AustralianFarmers

Controlling the WA camel craze

The recent sighting of camels near Esperance provides an opportune time to remind the State and Federal Governments of their responsibilities to manage Crown Land and protect the State’s primary production zones.

This has been a growing problem for decades, today there is over one million feral camels stomping around not just the outback, but through fences into our Wheatbelt in Western Australia. This population has been growing by 8 per cent each year.

More of a concern is the impact camels will have in WA with nearly half of the herd residing in our state boundary; this is the largest feral camel population anywhere in the world. These numbers are scary when broken down, particularly for WA – the data outlines that we will have approximately 540,000 camels which breed at a rate of 8 per cent a year resulting in 43,200 new animals per year.

If this issue is left unresolved it will not take long to mount to unmanageable numbers, having a huge impact on our fragile desert environment and sending thousands into our farming areas when a big drought hits.

Camels spotted in Esperance WA.

To tackle a pest issue of this magnitude, the government must offer a coordinated approach. There are already existing groups that could be incorporated to roll out successful management plans, including Recognised Biosecurity Groups, registered doggers, cell fencing and indigenous rangers. With the existing funding allocated with an additional $5m per year over 4 years; the State Government will be able to regain control of the reserves under their management.

There are 435 pastoral leases in Western Australia covering 86.5 million hectares which accounts for 36 percent of the state’s land area. The pastoralists that work these leases demonstrate some of the best practice in sustainable land management. The government should leverage off these people who are already working and living in some of the most remote areas of the state. This saves the state a vast amount of capital expenditure, but also values and empowers the land managers to undertake their land care practices.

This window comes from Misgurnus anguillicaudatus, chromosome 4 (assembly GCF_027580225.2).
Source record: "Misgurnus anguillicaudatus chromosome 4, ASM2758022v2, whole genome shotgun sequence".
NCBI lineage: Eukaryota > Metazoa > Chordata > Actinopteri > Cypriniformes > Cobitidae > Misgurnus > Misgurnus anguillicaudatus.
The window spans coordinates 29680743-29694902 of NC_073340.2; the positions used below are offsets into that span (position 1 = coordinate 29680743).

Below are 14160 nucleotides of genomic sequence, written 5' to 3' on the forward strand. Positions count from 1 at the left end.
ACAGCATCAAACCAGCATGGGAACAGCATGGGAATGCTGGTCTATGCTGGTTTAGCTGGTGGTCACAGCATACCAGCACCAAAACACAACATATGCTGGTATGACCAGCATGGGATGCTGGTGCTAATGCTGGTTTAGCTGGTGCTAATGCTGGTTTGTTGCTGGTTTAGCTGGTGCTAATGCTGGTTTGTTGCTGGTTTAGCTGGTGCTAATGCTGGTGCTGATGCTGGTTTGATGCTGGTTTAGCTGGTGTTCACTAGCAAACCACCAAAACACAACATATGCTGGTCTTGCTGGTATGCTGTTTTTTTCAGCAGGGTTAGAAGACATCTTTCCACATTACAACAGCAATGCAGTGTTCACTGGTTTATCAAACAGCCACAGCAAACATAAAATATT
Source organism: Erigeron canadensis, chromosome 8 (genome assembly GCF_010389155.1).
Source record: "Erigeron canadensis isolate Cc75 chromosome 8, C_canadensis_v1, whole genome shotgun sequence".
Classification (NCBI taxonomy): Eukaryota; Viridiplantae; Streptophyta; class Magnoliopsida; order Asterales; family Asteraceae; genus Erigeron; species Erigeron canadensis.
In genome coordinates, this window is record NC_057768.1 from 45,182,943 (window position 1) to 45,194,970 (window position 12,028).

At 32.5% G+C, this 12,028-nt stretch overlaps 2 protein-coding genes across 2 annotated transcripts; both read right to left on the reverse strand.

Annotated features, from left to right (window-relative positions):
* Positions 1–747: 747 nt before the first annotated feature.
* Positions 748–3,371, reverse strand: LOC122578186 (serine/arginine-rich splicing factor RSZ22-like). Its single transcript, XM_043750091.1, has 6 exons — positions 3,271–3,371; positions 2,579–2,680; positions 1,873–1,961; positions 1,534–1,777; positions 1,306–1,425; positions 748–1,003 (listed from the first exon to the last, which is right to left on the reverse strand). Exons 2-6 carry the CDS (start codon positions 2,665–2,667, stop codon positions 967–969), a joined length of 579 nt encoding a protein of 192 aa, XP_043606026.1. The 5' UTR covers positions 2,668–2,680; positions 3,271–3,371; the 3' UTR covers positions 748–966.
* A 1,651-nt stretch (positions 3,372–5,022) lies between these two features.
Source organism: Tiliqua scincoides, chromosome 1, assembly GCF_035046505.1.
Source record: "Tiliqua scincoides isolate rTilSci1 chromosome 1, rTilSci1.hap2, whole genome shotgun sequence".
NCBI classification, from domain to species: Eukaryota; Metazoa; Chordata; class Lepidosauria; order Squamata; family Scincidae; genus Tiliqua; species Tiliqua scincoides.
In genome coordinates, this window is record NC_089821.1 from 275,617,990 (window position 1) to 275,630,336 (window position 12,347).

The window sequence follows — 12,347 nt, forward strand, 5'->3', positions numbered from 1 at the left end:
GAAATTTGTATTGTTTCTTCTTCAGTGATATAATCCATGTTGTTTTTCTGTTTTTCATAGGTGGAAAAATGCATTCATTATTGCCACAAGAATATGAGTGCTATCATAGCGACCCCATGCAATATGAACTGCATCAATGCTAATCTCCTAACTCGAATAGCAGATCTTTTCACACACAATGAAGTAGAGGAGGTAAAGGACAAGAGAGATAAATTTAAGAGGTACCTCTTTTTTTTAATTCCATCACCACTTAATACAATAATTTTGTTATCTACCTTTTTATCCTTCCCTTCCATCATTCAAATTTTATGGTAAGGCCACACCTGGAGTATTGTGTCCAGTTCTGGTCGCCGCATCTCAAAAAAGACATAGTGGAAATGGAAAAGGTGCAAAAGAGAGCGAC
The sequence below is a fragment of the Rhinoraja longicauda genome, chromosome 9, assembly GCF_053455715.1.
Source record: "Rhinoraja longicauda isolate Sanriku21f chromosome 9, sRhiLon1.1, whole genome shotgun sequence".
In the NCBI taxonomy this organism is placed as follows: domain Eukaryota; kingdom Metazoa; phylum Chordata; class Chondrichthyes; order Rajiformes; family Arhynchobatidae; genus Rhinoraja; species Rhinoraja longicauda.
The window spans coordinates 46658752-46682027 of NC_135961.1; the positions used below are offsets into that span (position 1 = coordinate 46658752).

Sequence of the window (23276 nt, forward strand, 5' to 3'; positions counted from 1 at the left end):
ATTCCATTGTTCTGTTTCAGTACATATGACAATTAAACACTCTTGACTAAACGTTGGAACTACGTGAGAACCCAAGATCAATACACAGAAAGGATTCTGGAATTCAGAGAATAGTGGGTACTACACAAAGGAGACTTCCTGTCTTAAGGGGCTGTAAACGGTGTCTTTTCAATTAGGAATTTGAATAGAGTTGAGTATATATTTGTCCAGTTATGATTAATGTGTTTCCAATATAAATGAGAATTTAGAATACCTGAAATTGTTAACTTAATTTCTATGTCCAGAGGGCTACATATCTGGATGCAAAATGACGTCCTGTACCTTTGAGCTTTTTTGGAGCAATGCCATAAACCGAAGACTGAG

Empowering the pastoralists further legitimises their business and bolsters their social licence. At a time where agriculture is caught in the brunt of political power throws, it is essential that the industry and the people within the industry are recognised and appreciate not just for their provenance, but also their contribution for the upkeep of our natural assets beyond the peri-urban fringe.

Science and technology may assist in the management of feral camels.

Government also has an opportunity to harness the benefits of science and technology to assist in the management of feral camels. WAFarmers encourages the State to deploy GPS collars on herds of camels to learn of their movements as they are recognised as a highly nomadic pest. By collating data on the camel’s movement patterns the State can be proactive in the placement of their management tools which ensure available funds are spent effectively while achieving maximum outcomes.

During a time where the state government is trying to generate revenue, there is a resource that we are often leaving to rot. WAFarmers encourages the State Government to look at pest management as a commodity that has the potential to generate a financial return.  For example, camels and kangaroos offer skins that create leather goods, meat for human and pet consumption while new emerging industries are being identified with camel milk.  The government and industry need to redefine what what we are classifying as ‘pests’ and broaden our minds and leverage off the opportunities they present.

Tony York

Tony York

Tony is the president at Western Australian Farmers Federation (WAFarmers).

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